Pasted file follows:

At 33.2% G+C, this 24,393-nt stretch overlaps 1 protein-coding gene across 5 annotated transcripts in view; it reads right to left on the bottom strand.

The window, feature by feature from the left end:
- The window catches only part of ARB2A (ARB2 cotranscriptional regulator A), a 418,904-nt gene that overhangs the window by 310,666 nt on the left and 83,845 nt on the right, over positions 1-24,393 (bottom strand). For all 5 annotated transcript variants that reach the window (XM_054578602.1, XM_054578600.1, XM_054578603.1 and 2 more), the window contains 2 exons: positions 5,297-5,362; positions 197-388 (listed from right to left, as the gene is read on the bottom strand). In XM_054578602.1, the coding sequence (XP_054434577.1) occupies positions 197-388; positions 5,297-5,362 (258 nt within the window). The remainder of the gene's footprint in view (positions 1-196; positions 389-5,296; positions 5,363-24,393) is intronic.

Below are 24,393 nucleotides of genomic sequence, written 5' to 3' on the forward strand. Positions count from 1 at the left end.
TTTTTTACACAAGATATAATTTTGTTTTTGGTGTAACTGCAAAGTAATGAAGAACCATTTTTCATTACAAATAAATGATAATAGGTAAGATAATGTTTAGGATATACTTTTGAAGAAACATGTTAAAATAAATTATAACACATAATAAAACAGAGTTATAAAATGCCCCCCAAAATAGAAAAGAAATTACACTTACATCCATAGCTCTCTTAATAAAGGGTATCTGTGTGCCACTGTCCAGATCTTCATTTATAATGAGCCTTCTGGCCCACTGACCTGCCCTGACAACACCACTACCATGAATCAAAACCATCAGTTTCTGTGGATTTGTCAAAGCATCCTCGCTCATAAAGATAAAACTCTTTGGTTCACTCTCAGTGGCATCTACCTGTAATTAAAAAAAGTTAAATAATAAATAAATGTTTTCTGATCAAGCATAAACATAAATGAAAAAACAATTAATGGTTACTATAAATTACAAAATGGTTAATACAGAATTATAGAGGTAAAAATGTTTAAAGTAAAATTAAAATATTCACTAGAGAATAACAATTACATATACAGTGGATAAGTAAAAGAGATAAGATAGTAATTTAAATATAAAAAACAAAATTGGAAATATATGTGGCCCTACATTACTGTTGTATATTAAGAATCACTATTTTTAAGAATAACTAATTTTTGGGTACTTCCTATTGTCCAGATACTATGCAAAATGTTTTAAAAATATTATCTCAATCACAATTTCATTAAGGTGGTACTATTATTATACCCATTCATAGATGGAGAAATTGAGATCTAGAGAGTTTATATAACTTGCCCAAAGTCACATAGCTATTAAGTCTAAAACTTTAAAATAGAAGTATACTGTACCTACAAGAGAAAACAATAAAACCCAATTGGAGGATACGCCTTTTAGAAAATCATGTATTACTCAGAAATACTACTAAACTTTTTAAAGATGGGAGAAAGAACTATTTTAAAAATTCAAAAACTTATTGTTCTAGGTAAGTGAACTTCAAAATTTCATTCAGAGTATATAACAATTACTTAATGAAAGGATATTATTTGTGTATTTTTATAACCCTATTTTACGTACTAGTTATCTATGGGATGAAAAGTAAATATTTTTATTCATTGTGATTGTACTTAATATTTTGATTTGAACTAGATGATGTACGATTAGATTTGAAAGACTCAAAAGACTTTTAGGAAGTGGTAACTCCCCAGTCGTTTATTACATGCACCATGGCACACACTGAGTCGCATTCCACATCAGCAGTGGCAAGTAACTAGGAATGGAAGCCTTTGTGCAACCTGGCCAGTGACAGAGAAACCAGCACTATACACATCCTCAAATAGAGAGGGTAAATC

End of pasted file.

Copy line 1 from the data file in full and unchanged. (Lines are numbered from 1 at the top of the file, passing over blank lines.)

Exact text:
At 33.2% G+C, this 24,393-nt stretch overlaps 1 protein-coding gene across 5 annotated transcripts in view; it reads right to left on the bottom strand.